The No Jeans Tax


Sitting around recently with Rob Johnson of Gnip, Tim Falls of SendGrid and Vikas Reddy for Occipital, we were talking about startup culture.

My first job out of college (unless you count my temp job removing staples all day for several months) was at Denver’s then largest public relations firm. I knew I wanted to work there the day I interviewed for my internship because it was massage day. A masseuse came in once a month and gave free massages to every staff member. What I didn’t know is that so often people were so under the gun that they didn’t have time to actually get the massage.

Perks are what companies hold out when they describe their culture be it free massages or half-day Fridays (we had those too). But perks do not make a culture. Culture isn’t that Trada pays for my gym membership to One Boulder. Culture is that no one at Trada cares if I leave for more than an hour to take a gym class because they know I’m a grown up and trust me to get my job done.

As my boss Bill Quinn said, “All I’ll have to do is treat you like a grown up to win your respect.” A former agency man himself he understand that agencies are full of micromanagers and people who tended to sweat every single small thing. That was the culture.

One of the trademarks of my first company was that they had a program where you could pay money to wear jeans on Monday to Thursday in our business casual environment for $5 a day. Each quarter the company would donate the proceeds to a charity that we would choose as a staff. Which sounds heartwarming until you think about it.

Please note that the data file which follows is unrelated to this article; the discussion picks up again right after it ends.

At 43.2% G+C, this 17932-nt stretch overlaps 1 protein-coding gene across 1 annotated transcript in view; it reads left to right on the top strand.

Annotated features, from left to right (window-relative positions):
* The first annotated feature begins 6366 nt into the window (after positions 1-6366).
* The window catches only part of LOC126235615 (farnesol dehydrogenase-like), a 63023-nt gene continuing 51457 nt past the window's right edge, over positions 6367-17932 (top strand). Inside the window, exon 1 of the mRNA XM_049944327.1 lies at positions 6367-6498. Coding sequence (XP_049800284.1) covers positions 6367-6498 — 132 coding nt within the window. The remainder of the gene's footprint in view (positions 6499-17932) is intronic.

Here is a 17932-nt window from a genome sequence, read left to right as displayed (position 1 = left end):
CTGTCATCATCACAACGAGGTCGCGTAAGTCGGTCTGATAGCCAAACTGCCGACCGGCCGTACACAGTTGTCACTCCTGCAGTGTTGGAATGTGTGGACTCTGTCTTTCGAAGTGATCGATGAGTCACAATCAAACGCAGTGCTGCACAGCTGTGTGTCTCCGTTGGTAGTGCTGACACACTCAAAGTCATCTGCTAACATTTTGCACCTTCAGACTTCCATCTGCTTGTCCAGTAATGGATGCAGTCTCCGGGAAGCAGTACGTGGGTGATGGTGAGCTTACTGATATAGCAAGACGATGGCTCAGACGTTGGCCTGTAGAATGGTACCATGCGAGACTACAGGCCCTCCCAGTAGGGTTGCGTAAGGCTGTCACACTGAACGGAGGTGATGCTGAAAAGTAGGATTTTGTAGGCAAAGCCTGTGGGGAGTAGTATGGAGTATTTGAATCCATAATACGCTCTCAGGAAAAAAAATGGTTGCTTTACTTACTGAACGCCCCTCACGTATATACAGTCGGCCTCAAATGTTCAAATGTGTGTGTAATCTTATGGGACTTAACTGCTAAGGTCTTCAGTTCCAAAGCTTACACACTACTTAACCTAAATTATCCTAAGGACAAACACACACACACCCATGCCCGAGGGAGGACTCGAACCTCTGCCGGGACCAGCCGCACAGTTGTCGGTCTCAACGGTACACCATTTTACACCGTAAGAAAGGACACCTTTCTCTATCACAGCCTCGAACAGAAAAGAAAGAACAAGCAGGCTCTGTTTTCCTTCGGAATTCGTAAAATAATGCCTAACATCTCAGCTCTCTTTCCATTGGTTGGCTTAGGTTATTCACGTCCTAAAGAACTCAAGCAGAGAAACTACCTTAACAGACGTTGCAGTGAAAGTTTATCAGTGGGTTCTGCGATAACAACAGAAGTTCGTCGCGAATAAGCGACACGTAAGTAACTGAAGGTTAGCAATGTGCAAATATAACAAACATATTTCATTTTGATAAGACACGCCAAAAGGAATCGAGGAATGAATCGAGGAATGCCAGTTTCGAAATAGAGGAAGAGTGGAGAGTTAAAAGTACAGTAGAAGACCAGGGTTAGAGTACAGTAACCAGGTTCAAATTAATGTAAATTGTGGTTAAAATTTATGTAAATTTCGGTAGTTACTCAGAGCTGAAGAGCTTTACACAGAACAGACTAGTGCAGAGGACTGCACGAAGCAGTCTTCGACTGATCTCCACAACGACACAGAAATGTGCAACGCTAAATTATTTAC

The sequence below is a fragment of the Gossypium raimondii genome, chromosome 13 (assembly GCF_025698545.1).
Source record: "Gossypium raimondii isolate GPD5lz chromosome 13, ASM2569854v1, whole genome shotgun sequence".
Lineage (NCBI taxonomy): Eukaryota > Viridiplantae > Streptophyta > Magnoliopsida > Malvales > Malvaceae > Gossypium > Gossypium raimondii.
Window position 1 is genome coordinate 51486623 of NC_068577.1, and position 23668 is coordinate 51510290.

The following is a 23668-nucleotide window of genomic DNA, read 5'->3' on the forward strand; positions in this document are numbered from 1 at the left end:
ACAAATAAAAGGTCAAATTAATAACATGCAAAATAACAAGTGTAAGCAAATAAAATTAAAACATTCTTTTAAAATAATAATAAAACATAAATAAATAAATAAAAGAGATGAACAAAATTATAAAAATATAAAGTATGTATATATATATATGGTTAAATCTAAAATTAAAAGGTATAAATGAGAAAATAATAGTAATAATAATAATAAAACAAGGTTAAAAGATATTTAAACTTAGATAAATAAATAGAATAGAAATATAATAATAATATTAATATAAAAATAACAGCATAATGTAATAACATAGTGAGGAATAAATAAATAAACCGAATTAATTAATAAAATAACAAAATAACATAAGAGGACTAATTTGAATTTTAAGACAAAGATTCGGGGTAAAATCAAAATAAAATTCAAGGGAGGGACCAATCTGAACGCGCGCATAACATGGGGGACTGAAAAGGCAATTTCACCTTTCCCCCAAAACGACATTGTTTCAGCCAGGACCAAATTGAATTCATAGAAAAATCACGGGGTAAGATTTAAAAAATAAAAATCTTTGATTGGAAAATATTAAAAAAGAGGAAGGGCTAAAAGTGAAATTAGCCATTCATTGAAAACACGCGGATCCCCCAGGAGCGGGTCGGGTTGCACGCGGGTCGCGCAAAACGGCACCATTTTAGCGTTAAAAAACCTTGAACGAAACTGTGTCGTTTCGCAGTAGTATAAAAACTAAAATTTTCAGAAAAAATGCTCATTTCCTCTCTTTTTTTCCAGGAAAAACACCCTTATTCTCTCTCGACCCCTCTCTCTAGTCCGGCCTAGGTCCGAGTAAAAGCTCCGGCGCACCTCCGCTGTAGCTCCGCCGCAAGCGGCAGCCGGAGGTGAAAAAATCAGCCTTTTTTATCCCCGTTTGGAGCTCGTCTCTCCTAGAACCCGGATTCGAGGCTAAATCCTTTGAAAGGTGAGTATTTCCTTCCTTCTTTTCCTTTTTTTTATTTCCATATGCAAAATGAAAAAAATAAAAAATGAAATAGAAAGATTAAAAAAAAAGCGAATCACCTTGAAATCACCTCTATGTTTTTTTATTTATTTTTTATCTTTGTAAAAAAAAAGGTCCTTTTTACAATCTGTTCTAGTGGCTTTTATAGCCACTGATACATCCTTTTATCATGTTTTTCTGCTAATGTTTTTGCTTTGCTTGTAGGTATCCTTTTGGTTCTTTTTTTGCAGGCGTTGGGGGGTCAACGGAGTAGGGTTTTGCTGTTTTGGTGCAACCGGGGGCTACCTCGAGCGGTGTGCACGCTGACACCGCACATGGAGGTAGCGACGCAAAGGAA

As Rob said, “So wait…they made a policy they felt mattered but told employees they could pay to break it and then financially benefited by getting tax credit for donating to charity by charging you a ‘jean tax’?”

Well, when you put it like that, yes.

Culture is letting employees wear what makes them feel comfortable and trusting them to know what’s appropriate depending on what they’re doing and who they’re meeting with.

I’m grateful for the years I worked at the agency. My co-workers were incredibly sharp, the clients were fun and my boss Brandy Radey was (and is) an incredible mentor. But I’m glad that I work at a Boulder startup that doesn’t charge me a “jean tax.” Because that’s what constitutes a culture.

If you’re interesting in working at a place with a “No Jeans Tax”, Trada, SendGrid, Gnip and Occipital and pretty much every startup in Boulder is hiring like crazy. Apply at Trada for a dev/engineer position, and free coffee is on us at Atlas Purveyors.

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3 Comments:

  1. Jeremy Tanner June 24, 2011

    Where I thought this was going to go was talk of a startup that had reversed the jeans tax, as in “Wearing khakis, suit or slacks will be allowed, it’ll just cost $5 a day” That’d be nice.

    Jeremy

  2. Rick June 24, 2011

    Based on title thought there was a tax if you didn’t wear jeans! Great Thoughtful piece …

  3. tmarkiewicz June 24, 2011

    Jeremy, I was thinking the same! Sounds like something we should implement at my company…

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